of Southerners, fighting for what they claimed to be individual freedom
    and national life, did not produce any original verse, or a bar of music
    that the world could recognize as such. This is the fact; and an
    undeniable one. Its explanation I must leave to abler analysts
    than I am.

    Searching for peculiar causes we find but two that make the South differ
    from the ancestral home of these people. These two were Climate and
    Slavery. Climatic effects will not account for the phenomenon, because
    we see that the peasantry of the mountains of Spain and the South of
    France as ignorant as these people, and dwellers in a still more
    enervating atmosphere-are very fertile in musical composition, and their
    songs are to the Romanic languages what the Scotch and Irish ballads are
    to the English.

    Then it must be ascribed to the incubus of Slavery upon the intellect,
    which has repressed this as it has all other healthy growths in the
    South. Slavery seems to benumb all the faculties except the passions.
    The fact that the mountaineers had but few or no slaves, does not seem to
    be of importance in the case. They lived under the deadly shadow of the
    upas tree, and suffered the consequences of its stunting their
    development in all directions, as the ague-smitten inhabitant of the
    Roman Campana finds every sense and every muscle clogged by the filtering
    in of the insidious miasma. They did not compose songs and music,
    because they did not have the intellectual energy for that work.

    The negros displayed all the musical creativeness of that section.
    Their wonderful prolificness in wild, rude songs, with strangely
    melodious airs that burned themselves into the memory, was one of the
    salient characteristics of that down-trodden race. Like the Russian
    serfs, and the bondmen of all ages and lands, the songs they made and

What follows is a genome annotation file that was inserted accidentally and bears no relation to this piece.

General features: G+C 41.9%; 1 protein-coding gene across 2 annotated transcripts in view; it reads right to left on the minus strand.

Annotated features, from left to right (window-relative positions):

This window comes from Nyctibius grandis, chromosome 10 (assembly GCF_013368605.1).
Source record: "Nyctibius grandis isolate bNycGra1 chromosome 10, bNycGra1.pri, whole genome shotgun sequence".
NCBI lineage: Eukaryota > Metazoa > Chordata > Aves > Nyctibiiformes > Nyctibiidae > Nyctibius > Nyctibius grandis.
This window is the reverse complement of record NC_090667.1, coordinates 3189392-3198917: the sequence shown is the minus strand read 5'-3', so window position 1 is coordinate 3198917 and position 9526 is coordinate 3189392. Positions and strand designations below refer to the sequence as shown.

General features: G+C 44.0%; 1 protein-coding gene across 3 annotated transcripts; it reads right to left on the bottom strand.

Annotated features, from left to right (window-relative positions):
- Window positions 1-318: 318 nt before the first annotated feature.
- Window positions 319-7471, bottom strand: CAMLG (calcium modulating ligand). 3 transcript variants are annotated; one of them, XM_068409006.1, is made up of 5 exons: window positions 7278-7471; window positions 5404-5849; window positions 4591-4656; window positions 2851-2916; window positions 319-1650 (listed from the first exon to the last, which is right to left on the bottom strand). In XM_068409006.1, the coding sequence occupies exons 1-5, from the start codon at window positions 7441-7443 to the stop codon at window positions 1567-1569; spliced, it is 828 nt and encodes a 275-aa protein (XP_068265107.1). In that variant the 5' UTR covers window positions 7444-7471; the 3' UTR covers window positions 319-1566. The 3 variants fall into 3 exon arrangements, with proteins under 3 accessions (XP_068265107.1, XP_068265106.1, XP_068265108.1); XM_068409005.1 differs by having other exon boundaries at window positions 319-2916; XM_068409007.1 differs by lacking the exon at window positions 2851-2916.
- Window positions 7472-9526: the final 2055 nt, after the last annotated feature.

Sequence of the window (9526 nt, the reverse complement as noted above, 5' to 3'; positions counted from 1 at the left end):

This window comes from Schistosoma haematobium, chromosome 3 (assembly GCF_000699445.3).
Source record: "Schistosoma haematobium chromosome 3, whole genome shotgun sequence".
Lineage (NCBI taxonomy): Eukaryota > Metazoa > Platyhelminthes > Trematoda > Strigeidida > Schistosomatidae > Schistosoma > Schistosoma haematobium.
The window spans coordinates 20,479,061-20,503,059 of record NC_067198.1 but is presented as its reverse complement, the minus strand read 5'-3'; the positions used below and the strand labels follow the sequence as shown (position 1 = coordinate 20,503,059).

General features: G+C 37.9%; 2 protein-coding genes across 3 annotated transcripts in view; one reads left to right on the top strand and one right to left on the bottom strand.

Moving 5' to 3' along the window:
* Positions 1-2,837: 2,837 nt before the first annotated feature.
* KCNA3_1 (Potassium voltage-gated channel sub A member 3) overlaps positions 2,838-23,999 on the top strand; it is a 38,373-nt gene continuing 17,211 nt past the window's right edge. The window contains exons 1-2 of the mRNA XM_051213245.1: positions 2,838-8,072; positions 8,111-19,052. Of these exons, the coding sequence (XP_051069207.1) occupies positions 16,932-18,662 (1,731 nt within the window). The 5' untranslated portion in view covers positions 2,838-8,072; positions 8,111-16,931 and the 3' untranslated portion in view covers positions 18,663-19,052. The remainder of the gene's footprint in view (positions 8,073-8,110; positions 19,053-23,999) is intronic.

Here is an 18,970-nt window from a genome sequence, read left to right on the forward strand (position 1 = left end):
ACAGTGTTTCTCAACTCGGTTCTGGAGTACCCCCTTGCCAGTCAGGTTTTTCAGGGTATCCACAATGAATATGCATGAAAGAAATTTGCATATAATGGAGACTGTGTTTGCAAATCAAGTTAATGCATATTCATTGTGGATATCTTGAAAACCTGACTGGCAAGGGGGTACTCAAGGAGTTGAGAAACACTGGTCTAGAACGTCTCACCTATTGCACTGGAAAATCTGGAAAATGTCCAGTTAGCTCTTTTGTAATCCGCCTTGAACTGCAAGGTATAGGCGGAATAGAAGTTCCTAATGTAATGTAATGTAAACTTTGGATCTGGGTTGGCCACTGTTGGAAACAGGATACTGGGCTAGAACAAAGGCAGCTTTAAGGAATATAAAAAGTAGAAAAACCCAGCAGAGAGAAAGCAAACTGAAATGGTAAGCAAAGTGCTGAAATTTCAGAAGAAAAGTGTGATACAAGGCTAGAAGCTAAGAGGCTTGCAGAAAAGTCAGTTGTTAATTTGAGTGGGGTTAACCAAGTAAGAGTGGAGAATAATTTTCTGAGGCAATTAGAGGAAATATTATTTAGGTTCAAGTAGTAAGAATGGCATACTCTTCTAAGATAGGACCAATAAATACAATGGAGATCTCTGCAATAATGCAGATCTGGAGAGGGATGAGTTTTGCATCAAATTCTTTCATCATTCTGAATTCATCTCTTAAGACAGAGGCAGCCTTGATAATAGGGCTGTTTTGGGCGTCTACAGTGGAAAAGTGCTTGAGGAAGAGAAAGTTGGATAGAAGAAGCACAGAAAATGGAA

sang all had an undertone of touching plaintiveness, born of ages of dumb
    suffering. The themes were exceedingly simple, and the range of subjects
    limited. The joys, and sorrows, hopes and despairs of love's
    gratification or disappointment, of struggles for freedom, contests with
    malign persons and influences, of rage, hatred, jealousy, revenge, such
    as form the motifs for the majority of the poetry of free and strong
    races, were wholly absent from their lyrics. Religion, hunger and toil
    were their main inspiration. They sang of the pleasures of idling in the
    genial sunshine; the delights of abundance of food; the eternal happiness
    that awaited them in the heavenly future, where the slave-driver ceased
    from troubling and the weary were at rest; where Time rolled around in
    endless cycles of days spent in basking, harp in hand, and silken clad,
    in golden streets, under the soft effulgence of cloudless skies, glowing
    with warmth and kindness emanating from the Creator himself. Had their
    masters condescended to borrow the music of the slaves, they would have
    found none whose sentiments were suitable for the ode of a people
    undergoing the pangs of what was hoped to be the birth of a new nation.

    The three songs most popular at the South, and generally regarded as
    distinctively Southern, were "The Bonnie Blue Flag," "Maryland, My
    Maryland," and "Stonewall Jackson Crossing into Maryland." The first of
    these was the greatest favorite by long odds. Women sang, men whistled,
    and the so-called musicians played it wherever we went. While in the
    field before capture, it was the commonest of experiences to have Rebel
    women sing it at us tauntingly from the house that we passed or near
    which we stopped. If ever near enough a Rebel camp, we were sure to hear
    its wailing crescendo rising upon the air from the lips or instruments of
    some one more quartered there. At Richmond it rang upon us constantly
    from some source or another, and the same was true wherever else we went
    in the so-called Confederacy.

    All familiar with Scotch songs will readily recognize the name and air as
    an old friend, and one of the fierce Jacobite melodies that for a long
    time disturbed the tranquility of the Brunswick family on the English
    throne. The new words supplied by the Rebels are the merest doggerel,
    and fit the music as poorly as the unchanged name of the song fitted to
    its new use. The flag of the Rebellion was not a bonnie blue one; but
    had quite as much red and white as azure. It did not have a single star,
    but thirteen.

    Near in popularity was "Maryland, My Maryland." The versification of
    this was of a much higher Order, being fairly respectable. The air is
    old, and a familiar one to all college students, and belongs to one of
    the most common of German household songs:

    O, Tannenbaum! O, Tannenbaum, wie tru sind deine Blatter!